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Patient safety

Study highlights safety concerns over morphine use after tonsillectomy

A randomised trial involving 91 children undergoing tonsillectomy have highlighted safety concerns with morphine for pain management after surgery, recent study highlights

Source: Mark Thomas / Science Photo Library

Pain management options post surgery include morphine and ibuprofen

In children who have undergone tonsillectomy, it has not been clear which analgesic is best to use. Codeine has recently been contraindicated for pain management after surgery; remaining options include morphine and ibuprofen.

Now, results of a randomised trial[1] involving 91 children undergoing tonsillectomy for breathing problems at night have highlighted safety concerns with morphine. On the first night after surgery, just 14% of children given morphine showed an improvement in blood oxygen levels, compared with 32% of those given ibuprofen. Furthermore, apnea events were significantly more frequent with morphine than ibuprofen — a difference of 11 events per hour, on average.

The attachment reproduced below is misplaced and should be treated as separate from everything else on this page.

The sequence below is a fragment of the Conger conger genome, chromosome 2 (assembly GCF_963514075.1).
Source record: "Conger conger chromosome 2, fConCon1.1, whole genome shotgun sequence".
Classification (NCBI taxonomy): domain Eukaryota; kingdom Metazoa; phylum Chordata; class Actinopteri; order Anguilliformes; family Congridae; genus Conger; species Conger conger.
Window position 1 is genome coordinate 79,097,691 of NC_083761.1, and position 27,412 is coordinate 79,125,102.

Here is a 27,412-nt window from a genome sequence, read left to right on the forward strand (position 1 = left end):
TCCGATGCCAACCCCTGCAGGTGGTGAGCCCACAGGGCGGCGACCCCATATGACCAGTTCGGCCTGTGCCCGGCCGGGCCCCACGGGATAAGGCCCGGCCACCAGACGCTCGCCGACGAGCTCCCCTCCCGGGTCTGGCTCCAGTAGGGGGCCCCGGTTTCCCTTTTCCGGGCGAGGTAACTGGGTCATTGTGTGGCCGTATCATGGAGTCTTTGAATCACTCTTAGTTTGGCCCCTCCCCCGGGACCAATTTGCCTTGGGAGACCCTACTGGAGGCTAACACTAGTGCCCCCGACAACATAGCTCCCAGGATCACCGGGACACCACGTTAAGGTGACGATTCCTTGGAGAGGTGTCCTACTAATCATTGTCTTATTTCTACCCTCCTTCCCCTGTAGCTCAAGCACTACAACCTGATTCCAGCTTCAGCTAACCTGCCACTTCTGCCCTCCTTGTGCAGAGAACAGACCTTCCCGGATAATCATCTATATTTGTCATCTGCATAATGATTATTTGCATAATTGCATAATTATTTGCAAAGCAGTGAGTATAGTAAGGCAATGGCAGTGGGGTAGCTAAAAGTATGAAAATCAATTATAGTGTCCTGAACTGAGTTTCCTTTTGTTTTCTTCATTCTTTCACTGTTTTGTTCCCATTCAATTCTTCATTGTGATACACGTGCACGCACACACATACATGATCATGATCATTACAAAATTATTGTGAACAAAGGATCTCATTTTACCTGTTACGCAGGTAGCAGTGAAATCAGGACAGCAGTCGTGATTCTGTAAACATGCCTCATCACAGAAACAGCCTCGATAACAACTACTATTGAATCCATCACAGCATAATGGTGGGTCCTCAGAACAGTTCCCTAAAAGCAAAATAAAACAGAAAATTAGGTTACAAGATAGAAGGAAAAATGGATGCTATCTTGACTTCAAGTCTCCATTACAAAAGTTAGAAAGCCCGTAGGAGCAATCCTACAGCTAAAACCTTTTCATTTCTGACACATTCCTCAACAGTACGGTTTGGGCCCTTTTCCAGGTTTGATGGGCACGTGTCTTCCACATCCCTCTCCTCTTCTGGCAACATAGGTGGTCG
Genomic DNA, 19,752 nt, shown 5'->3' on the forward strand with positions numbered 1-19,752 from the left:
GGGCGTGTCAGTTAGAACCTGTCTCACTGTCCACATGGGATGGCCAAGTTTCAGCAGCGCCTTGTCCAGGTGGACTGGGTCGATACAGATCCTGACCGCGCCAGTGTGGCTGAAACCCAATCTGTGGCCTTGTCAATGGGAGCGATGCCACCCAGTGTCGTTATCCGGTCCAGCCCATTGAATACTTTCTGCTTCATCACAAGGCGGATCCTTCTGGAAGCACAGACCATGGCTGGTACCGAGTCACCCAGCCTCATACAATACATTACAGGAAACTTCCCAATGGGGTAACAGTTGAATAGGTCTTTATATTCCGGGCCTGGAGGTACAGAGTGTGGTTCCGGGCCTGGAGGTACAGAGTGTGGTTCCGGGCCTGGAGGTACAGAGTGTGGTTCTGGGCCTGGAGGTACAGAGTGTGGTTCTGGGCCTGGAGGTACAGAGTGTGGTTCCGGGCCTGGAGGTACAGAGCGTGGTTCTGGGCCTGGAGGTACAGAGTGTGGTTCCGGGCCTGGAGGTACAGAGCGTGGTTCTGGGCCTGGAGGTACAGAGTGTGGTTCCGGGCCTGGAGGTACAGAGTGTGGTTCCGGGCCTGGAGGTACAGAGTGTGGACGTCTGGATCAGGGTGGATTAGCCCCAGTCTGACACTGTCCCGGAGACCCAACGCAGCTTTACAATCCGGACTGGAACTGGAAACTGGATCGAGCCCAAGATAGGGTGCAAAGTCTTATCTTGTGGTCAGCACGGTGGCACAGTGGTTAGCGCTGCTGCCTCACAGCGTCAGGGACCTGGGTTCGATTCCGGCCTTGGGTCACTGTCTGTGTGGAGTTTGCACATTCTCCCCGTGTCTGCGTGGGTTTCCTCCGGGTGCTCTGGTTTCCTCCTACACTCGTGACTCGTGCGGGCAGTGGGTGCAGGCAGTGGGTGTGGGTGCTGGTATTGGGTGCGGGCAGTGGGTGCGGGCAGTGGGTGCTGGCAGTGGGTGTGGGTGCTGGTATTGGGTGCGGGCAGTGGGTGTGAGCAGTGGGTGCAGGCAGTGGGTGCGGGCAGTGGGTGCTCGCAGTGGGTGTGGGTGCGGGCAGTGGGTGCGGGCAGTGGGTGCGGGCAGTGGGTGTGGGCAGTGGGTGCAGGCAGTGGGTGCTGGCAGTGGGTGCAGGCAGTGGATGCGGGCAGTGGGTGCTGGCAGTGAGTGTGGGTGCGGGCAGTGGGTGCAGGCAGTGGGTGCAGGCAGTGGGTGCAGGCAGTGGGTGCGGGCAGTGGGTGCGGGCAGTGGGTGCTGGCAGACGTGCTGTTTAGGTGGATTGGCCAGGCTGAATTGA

“The evidence clearly suggests that children with obstructive sleep apnoea should not be given morphine for post-operative pain,” says lead study author Gideon Koren of the Hospital for Sick Children in Toronto, Canada.

Citation: The Pharmaceutical Journal DOI: 10.1211/PJ.2015.20067756

Readers' comments (1)

  • Just to clarify - only 14% of those patients receiving morphine had improvements in the level of oxygen desaturations/apneas, whereas 68% receiving Ibuprofen had shown improvement in those oxygen levels on the first postoperative night.

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  • A randomised trial involving 91 children undergoing tonsillectomy has highlighted safety concerns with morphine for pain management after surgery

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